By Max Hrenda
Going into his first art class at Cloudland Elementary, Mike Hill was hoping to make a good first impression on his first- and second-grade students with a lesson on color theory.
“Instead of paint, I took in birthday cake icing in primary colors,” Hill said. “They all paired up with different primary colors, then made secondary colors, and then ate the stuff. Of course, that was a hit. Then I sent them back (to class) on a sugar-and-lard-icing high.”
Despite the sudden influx of sugar-infused students, Cloudland Principal Dawn Winters said she was pleased with the results from Hill’s first day.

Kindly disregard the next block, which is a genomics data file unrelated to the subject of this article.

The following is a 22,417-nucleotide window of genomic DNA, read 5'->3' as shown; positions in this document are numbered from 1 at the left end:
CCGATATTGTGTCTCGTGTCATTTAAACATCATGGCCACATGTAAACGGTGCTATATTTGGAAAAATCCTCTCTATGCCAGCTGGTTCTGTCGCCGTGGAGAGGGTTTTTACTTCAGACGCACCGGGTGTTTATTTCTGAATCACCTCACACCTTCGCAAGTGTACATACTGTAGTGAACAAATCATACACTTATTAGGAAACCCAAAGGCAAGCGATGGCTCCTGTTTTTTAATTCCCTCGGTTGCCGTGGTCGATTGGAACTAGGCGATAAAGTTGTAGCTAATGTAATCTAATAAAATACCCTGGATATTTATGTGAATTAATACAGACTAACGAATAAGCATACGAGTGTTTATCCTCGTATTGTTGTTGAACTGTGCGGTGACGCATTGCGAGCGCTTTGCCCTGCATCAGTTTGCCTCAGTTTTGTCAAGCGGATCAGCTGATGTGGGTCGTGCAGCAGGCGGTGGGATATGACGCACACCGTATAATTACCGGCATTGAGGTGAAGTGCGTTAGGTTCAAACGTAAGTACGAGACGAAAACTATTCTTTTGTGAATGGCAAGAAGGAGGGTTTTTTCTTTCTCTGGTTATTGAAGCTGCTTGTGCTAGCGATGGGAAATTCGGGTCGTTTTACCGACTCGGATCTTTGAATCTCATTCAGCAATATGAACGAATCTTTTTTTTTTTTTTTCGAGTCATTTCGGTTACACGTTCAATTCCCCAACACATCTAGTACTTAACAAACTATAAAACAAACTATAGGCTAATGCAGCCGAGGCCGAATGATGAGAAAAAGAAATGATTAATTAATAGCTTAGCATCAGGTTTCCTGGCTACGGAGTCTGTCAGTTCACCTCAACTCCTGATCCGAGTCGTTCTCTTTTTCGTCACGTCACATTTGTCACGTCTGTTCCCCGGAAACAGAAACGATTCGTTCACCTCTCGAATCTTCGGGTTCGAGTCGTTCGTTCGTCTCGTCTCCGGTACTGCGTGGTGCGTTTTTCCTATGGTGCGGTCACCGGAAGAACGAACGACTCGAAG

“It went wonderfully,” Winters said. “But we’re going further. He’s looking forward to getting products out here so that we can set up a gallery at the school.”
While Hill seems to have been well-received by the students and faculty, there is one drastic difference between him and the teachers of Cloudland.
He isn’t one.
Last year, Hill was exploring his options on where to send his two daughters, Sofia and Ellie, to school when Cloudland caught his eye.
“It was this crazy little diamond,” Hill said. “They had everything. They had a dedicated art studio, and a music class, and computers, and a fellow that will teach anybody string instruments that wants to learn. It was incredible.”
According to Carter County Schools K-8 Supervisor Dan Winters, the school’s reconstruction after the flood of 1998 helped better prepare it to accommodate lesser-funded programs like art and music.